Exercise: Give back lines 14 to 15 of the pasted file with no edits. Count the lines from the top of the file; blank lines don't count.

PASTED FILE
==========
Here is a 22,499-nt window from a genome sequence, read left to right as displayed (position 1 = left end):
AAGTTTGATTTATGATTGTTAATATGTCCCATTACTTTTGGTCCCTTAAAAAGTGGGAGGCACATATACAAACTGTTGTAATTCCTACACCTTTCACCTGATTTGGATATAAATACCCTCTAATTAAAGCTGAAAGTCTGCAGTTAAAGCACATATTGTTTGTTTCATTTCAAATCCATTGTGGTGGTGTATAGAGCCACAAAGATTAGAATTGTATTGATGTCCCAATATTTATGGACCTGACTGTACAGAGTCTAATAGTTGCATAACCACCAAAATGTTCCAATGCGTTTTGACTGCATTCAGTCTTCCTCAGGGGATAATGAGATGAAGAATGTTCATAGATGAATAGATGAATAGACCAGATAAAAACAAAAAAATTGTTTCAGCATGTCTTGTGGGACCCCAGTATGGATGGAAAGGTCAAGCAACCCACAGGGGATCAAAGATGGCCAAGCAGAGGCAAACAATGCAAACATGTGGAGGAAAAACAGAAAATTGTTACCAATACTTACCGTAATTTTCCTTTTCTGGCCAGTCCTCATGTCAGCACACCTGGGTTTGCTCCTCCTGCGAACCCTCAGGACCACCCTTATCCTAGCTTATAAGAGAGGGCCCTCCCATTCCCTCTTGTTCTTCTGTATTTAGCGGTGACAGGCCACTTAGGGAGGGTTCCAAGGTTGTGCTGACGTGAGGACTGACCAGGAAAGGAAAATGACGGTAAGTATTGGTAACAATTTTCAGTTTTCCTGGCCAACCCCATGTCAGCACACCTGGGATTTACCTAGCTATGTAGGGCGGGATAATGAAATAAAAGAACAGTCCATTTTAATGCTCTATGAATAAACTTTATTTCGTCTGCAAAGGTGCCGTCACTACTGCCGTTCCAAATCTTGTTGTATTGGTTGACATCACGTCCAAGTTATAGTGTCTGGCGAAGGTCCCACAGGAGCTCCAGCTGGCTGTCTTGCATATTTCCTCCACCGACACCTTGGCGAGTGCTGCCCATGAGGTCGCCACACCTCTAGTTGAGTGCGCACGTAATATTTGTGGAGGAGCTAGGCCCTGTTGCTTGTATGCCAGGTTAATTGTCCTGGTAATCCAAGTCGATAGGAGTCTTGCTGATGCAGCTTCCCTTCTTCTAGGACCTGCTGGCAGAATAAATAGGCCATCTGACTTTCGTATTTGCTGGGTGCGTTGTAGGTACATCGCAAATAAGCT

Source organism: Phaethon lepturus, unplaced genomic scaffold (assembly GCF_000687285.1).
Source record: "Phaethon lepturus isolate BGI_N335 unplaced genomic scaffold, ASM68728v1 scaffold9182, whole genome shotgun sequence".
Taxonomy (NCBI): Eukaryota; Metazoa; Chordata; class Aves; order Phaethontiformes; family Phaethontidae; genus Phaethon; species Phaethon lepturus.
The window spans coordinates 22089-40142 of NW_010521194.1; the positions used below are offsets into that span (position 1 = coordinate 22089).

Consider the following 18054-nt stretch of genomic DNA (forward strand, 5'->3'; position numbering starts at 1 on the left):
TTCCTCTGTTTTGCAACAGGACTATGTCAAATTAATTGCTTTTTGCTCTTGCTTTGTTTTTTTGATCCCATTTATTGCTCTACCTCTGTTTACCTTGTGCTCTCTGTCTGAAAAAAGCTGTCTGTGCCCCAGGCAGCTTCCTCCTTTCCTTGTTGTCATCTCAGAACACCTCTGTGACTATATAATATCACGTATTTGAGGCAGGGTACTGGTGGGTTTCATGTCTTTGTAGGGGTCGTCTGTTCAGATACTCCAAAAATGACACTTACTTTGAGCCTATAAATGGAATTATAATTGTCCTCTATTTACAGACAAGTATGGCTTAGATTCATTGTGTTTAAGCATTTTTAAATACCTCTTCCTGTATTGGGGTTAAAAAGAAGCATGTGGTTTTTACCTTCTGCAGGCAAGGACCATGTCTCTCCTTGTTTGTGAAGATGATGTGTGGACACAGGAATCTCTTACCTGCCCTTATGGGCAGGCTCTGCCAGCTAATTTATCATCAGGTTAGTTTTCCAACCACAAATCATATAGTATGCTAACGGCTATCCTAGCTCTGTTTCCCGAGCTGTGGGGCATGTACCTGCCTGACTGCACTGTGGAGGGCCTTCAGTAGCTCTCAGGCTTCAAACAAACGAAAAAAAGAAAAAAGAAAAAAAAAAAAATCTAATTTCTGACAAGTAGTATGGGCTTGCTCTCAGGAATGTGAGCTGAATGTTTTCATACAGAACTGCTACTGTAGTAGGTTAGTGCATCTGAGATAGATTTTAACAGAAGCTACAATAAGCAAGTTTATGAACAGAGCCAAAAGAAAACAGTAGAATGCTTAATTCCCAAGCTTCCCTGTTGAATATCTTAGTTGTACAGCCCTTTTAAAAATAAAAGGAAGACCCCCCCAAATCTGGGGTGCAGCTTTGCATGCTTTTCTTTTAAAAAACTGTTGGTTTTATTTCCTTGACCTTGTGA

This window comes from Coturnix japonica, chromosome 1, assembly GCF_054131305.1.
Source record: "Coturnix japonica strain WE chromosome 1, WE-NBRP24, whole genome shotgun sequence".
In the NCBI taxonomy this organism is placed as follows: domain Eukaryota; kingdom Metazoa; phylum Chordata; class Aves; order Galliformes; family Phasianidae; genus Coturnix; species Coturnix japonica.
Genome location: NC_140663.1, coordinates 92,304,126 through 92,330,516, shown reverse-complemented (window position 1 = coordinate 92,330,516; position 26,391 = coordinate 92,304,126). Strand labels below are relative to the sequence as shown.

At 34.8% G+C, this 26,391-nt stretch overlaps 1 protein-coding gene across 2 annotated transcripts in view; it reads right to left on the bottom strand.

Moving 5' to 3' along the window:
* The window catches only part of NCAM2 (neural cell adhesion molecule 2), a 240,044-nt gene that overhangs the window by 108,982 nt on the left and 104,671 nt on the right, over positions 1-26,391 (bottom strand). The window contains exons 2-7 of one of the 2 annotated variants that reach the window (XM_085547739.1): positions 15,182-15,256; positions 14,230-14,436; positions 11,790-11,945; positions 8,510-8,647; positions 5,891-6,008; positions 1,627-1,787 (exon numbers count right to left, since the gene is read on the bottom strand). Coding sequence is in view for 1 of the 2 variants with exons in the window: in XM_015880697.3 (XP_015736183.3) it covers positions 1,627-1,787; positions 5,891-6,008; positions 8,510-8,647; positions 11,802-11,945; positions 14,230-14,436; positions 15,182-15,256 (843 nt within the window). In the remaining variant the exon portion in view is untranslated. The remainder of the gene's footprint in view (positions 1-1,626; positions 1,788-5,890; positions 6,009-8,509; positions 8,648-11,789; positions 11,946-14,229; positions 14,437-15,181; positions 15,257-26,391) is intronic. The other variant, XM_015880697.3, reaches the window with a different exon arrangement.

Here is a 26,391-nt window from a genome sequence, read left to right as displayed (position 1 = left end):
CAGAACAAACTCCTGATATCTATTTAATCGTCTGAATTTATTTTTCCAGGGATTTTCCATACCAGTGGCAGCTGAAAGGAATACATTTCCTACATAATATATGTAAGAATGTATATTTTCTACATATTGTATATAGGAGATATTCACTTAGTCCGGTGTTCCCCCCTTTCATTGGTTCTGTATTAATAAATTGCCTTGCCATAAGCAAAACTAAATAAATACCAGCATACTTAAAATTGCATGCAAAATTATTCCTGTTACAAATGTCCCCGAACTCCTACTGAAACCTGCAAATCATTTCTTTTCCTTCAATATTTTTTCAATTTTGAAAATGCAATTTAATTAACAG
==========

Moving 5' to 3' along the window:
* The window catches only part of NCAM2 (neural cell adhesion molecule 2), a 240,044-nt gene that overhangs the window by 108,982 nt on the left and 104,671 nt on the right, over positions 1-26,391 (bottom strand). The window contains exons 2-7 of one of the 2 annotated variants that reach the window (XM_085547739.1): positions 15,182-15,256; positions 14,230-14,436; positions 11,790-11,945; positions 8,510-8,647; positions 5,891-6,008; positions 1,627-1,787 (exon numbers count right to left, since the gene is read on the bottom strand). Coding sequence is in view for 1 of the 2 variants with exons in the window: in XM_015880697.3 (XP_015736183.3) it covers positions 1,627-1,787; positions 5,891-6,008; positions 8,510-8,647; positions 11,802-11,945; positions 14,230-14,436; positions 15,182-15,256 (843 nt within the window). In the remaining variant the exon portion in view is untranslated. The remainder of the gene's footprint in view (positions 1-1,626; positions 1,788-5,890; positions 6,009-8,509; positions 8,648-11,789; positions 11,946-14,229; positions 14,437-15,181; positions 15,257-26,391) is intronic. The other variant, XM_015880697.3, reaches the window with a different exon arrangement.